‘The theory produces a good deal but hardly brings us closer to the secret of the Old One,’ wrote Albert Einstein in December 1926. ‘I am at all events convinced that He does not play dice.’
One of the most controversial books in recent literary history, Salman Rushdie’s “The Satanic Verses,” was published three decades ago and almost immediately set off angry demonstrations all over the world, some of them violent.
As a boy in late-1940s Memphis, my dad got a nickel every Friday evening to come by the home of a Russian Jewish immigrant named Harry Levenson and turn on his lights, since the Torah forbids lighting a fire in your home on the Sabbath. My father would wonder, however, if he were somehow sinning. The fourth commandment says that on the Sabbath ‘you shall not do any work – you, your son or your daughter, your male or female slave, your livestock, or the alien resident in your towns’. Was my dad Levenson’s slave? If so, how come he could turn on Levenson’s lights? Were they both going to hell?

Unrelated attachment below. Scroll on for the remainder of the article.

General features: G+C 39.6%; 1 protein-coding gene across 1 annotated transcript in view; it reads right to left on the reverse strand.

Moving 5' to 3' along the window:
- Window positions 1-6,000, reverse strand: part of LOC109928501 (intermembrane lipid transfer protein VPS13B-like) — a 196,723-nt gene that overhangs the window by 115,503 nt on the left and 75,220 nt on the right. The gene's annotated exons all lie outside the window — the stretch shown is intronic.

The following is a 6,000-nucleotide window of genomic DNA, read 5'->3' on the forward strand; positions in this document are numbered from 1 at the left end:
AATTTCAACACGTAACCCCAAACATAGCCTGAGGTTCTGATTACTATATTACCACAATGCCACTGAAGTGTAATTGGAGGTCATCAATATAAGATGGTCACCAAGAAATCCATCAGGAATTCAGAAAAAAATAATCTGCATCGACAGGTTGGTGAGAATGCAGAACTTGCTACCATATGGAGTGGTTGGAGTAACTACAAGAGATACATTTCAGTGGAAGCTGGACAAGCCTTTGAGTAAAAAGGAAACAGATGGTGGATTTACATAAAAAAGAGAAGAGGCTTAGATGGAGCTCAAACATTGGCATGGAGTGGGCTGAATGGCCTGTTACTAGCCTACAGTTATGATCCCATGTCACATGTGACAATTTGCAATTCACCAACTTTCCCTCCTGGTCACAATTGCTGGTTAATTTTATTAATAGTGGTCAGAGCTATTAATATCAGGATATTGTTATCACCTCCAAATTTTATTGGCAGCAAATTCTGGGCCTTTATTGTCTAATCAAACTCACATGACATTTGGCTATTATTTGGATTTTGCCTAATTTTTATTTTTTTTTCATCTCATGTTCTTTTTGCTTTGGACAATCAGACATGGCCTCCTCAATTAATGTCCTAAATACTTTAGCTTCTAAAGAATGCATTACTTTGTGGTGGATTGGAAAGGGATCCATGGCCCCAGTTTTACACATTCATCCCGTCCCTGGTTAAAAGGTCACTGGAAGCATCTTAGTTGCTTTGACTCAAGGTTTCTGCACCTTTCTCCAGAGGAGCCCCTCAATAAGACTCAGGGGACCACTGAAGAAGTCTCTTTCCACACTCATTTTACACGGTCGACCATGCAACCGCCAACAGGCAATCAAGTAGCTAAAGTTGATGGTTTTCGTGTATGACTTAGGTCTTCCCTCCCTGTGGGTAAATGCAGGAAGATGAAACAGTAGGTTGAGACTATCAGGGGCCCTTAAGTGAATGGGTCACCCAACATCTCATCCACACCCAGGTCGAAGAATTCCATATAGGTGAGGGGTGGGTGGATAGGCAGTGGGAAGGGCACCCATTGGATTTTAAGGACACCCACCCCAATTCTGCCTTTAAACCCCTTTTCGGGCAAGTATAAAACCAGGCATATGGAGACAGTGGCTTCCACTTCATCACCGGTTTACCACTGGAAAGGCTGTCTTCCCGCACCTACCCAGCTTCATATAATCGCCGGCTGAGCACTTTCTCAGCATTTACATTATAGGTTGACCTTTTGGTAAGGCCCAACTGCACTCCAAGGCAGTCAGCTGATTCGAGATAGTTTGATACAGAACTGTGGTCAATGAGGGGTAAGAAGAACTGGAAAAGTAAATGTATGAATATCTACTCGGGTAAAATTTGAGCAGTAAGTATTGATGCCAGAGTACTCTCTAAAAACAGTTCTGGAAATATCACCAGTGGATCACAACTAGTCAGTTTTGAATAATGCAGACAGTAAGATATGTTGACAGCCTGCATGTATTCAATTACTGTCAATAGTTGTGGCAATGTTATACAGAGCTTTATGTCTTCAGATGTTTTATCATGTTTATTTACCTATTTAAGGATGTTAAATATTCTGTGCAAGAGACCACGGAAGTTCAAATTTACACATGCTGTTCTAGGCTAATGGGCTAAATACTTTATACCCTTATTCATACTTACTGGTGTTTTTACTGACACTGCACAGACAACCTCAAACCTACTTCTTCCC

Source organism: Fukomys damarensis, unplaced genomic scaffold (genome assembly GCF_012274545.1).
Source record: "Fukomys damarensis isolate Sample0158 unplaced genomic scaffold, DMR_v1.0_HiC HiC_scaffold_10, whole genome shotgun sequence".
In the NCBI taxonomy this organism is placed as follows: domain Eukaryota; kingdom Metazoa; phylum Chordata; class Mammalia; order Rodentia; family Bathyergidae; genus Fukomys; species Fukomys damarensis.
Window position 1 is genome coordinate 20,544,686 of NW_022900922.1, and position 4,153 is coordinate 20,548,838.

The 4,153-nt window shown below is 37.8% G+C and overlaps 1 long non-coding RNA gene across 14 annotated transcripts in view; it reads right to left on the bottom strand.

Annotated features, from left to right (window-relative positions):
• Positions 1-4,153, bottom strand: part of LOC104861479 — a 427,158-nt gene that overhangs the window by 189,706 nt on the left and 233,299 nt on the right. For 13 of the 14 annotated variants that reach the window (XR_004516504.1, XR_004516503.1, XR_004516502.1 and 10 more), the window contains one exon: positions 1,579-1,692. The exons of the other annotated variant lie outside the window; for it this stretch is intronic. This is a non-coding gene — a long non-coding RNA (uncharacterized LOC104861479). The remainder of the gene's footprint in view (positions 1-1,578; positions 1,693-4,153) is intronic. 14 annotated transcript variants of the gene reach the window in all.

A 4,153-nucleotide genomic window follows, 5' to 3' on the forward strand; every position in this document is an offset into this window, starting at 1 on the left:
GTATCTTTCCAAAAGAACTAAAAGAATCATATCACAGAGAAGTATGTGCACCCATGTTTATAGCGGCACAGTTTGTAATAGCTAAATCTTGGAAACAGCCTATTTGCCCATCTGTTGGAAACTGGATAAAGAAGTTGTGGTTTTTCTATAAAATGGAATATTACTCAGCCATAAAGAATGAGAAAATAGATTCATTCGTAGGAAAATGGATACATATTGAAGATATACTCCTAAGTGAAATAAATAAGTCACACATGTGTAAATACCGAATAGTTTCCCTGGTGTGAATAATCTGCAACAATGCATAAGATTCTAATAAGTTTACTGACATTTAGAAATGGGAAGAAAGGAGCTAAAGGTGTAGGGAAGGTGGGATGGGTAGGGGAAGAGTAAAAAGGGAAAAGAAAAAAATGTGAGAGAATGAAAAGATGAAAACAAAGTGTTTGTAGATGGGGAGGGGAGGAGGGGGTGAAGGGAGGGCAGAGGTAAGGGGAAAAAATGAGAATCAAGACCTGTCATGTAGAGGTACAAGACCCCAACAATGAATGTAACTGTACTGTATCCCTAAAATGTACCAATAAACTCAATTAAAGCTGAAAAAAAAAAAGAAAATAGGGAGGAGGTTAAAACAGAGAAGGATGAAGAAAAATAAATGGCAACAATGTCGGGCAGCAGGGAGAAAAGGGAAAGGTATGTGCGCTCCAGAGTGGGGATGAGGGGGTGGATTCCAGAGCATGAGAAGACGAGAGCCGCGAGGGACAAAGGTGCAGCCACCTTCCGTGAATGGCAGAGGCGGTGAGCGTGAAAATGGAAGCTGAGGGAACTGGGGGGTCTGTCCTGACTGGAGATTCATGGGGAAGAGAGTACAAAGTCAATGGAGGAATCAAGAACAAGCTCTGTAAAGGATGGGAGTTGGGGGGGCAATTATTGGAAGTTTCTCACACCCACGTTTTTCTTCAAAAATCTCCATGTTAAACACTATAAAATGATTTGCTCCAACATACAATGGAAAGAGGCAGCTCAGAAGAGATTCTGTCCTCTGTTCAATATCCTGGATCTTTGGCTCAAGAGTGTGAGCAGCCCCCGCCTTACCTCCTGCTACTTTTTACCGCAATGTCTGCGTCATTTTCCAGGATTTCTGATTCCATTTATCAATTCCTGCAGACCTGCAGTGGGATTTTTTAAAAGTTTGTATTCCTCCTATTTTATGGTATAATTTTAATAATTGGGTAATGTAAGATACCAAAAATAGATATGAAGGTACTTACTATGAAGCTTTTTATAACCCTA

Max Weber’s famous text The Protestant Ethic and the Spirit of Capitalism (1905) is surely one of the most misunderstood of all the canonical works regularly taught, mangled and revered in universities across the globe.
This summer, during the FIFA World Cup, I went with some friends to watch a soccer game at the house in Turin of the Italian philosopher and former member of the EU parliament Gianni Vattimo. As soon as our team began to lose, Vattimo said: ‘Oh, by the way, I forgot to tell you, the pope called me yesterday.’